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    Hope these LEDs start coming down in price soon. IMO CFL's aren't the answer to 'energy hungry' incandescents - I bought a bunch when they were coming into play here a few years ago, won't be buying any more.
     
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  17. velvetfoot

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    I personally like cfls just fine. Soft, omni-directional light, at an efficiency just a little less than leds.
     
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  18. MasterMech

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    I did similar when we moved into this house. Bought a ton of CFL's to "save money" and now I've replaced 3 in less than 3 years. I can't wait unit LED reaches more applications and the price comes down a bit.
     
  19. begreen

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    I date our bulbs and have found the cfl's get a bit longer life than the halogens. But I will also wait on the LEDs. They don't save a lot more than the CFLs and I am not sure about their longevity. Considering that I would mostly be replacing recessed can lights I don't want to be dealing with heat failure like I was with the early CFLs. FWIW, the Christmas LED lights I put up a year ago have a couple dead spots already and they don't have a ton of hours on them.
     
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  20. velvetfoot

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    I messed around with led gauge illumination on the Beetle I had a while ago. What I learrned then was that leds were very directional; that's something that has to be dealt with too. That's fine, maybe, with down lighting, you still might get pools of light and dark. Anectodaly (sp?), I've noticed dead leds in traffic lights as well. I'm thinking for the minor energy advantage that leds may, or may not, have over cfls for home lighting, the negatives outweigh the positives. My theory is that there's some other technology being developed right now in a lab somewhere, that will overcome the negatives of both and be simpler.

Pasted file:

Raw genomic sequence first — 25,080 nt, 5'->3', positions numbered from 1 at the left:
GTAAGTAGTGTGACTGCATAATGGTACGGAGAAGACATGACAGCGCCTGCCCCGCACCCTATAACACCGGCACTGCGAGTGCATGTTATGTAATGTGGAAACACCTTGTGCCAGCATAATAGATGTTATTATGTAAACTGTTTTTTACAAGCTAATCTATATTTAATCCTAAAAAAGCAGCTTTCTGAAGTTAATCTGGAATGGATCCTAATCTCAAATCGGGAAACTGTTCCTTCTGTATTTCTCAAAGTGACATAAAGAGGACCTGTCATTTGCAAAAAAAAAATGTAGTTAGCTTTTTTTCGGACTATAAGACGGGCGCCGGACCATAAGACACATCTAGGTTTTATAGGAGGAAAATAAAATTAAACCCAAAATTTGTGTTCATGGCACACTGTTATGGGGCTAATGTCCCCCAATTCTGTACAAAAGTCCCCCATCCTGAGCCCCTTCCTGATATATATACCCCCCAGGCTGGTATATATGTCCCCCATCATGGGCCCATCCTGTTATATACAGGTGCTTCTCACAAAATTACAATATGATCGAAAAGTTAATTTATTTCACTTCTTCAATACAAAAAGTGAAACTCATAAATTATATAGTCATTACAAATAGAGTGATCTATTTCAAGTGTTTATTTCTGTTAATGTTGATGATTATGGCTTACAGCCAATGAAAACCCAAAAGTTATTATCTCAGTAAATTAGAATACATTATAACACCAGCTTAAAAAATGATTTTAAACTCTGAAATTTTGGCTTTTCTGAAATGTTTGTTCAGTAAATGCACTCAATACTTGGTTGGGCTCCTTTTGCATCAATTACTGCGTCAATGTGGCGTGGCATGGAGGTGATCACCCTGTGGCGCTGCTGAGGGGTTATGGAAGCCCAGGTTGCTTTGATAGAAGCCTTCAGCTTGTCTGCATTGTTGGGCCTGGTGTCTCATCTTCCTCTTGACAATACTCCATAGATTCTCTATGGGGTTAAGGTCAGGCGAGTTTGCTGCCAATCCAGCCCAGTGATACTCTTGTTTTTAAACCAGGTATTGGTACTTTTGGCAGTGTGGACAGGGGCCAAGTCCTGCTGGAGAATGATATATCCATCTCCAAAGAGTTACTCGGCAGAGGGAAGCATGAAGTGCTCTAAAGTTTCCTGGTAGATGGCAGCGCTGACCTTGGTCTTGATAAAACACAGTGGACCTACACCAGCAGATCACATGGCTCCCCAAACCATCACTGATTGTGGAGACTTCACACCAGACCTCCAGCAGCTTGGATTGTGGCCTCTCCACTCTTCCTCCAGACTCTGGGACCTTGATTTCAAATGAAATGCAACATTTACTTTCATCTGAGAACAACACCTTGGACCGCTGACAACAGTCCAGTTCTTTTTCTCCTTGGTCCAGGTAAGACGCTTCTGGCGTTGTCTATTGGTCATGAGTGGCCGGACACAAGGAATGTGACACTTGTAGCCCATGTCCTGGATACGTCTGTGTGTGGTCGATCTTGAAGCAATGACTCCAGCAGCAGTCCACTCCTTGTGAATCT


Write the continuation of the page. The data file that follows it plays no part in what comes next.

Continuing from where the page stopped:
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  21. woodgeek

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    I don't get it. How many different brands/colors/powers did you try before giving up on the whole technology? I buy cfls at the local mom and pop, and if I don't like 'em, I take em back...and buy a different one. Life is to short to suffer a light bulb you don't like....but then there is no reason to.
     
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  22. Seasoned Oak

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    Sams club has anice selection of reasonably priced LEDs THey seem to always have the latest one out in stock before everyone else.
    Already converted dozens of xmas light strings to LED.
     
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  23. maple1

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    The ones I bought are still being used. I'll keep replacing until they're used up - then likely not buy any more. I don't have any issues with how they light per se, but from our experience they don't last any longer than incandescents (I think now when I'm screwing in a new CFL, it's more often to replace a CFL that's burned out, rather than a dead incandescent). So that kind of life span kind of outweighs potentially lower electricity use. Then that also brings in the mercury factor - something that seems to have been glossed over in the CFL wave.
     
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  24. Seasoned Oak

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    CFLs are old tech ,leds have been slowly getting cheaper and quickly getting better. Its amazing what they have done with xmas lights. My electric bill barely budged this year as the wife has most of the 30 to 40 sets of lights and 5 xmas trees converted to LED.
     
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  25. velvetfoot

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    On a similarly judgmental note, LEDs are over hyped. CFLs have better non-directional light. Cost of LEDs still too high. Reliability unproven (see non-working elements in your average LED traffic light). Have to wait for the next big invention. I've noticed while chain sawing with my LED head lamp that there is a strobe-like effect such that at times it appears as if the chain is stopped; not sure what that means.

    PS: On the original topic, when I used those globe cfls with a Leviton dimmer meant for CFLs and LEDs, it would pulse some. When I replaced the dimmer with a similar one meant for incandescent everything is fine.